Institute for War and Peace Reporting | Giving Voice, Driving Change

Violence Subsides in Kyrgyz South

Refugees say it’s too early to consider going back, and if they do they may find their homes burnt to the ground
By Ainagul Abdrakhmanova, Beksultan Sadyrkulov, Ilya Lukashov, Isomidin Ahmedjanov
  • Pall of smoke from torched homes hangs over Osh (Photo: Inga Sikorskaya)
    Pall of smoke from torched homes hangs over Osh (Photo: Inga Sikorskaya)
  • The Kyrgyz military and police have struggled to contain ethnic violence. (Photo: Inga Sikorskaya)
    The Kyrgyz military and police have struggled to contain ethnic violence. (Photo: Inga Sikorskaya)
  • Many homes lie in ruins after targeted arson attacks (Photo: Inga Sikorskaya)
    Many homes lie in ruins after targeted arson attacks (Photo: Inga Sikorskaya)
  • Divisions between communities will be even harder to heal (Photo: Inga Sikorskaya)
    Divisions between communities will be even harder to heal (Photo: Inga Sikorskaya)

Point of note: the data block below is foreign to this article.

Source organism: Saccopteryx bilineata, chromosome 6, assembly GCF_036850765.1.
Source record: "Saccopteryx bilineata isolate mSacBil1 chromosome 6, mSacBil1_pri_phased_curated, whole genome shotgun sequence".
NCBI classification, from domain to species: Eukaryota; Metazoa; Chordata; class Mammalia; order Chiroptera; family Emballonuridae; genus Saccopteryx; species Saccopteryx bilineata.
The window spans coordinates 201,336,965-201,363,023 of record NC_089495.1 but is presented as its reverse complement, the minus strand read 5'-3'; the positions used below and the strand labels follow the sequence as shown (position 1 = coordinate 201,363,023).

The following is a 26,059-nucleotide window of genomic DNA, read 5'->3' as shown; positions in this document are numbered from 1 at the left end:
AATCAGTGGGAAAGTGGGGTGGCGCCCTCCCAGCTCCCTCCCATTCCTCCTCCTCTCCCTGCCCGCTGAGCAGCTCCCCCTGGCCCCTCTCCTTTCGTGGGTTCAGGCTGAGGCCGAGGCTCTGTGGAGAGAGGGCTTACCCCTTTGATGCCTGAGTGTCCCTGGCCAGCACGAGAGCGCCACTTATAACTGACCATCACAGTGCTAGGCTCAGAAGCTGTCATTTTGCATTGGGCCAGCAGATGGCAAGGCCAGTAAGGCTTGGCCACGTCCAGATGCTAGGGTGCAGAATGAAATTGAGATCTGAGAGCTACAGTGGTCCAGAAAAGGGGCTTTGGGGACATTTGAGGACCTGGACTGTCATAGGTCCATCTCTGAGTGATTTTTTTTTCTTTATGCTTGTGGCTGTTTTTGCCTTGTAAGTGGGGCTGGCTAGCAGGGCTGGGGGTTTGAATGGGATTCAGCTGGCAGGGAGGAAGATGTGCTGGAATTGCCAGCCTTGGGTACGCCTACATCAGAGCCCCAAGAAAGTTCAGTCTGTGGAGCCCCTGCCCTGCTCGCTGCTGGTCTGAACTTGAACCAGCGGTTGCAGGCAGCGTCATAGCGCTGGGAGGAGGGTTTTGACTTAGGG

Violence in southern Kyrgyzstan appears to be subsiding following days of clashes in Osh and Jalalabad, but most agree the situation remains highly volatile.

As widespread rioting and violence petered out, attention turned to the mounting humanitarian crisis facing the population of southern Kyrgyzstan, especially ethnic Uzbeks displaced from their homes,

Three days of national mourning were declared on June 16 to commemorate the victims of violence that began in Osh overnight on June 10-11 and spilled over into neighbouring Jalalabad region. The Kyrgyz health ministry said 187 people died and more than 1,900 required medical treatment.

A special envoy sent by neighbouring Kazakstan in its current capacity of chair of the OSCE, Zhanybek Karibzhanov, said, “The situation is fragile and could easily take a turn for the worse”.

Speaking at a June 15 press conference which he gave together with United Nations and European Union envoys in Bishkek, Karibjanov said they had discussed the humanitarian situation in the south, in particular the need to help the refugees who fled the fighting.

The United Nations refugee agency UNHCR in Kyrgyzstan, Andrei Makhechich, said the same day that 275,000 people had been displaced, including 75,000 who had entered Uzbekistan.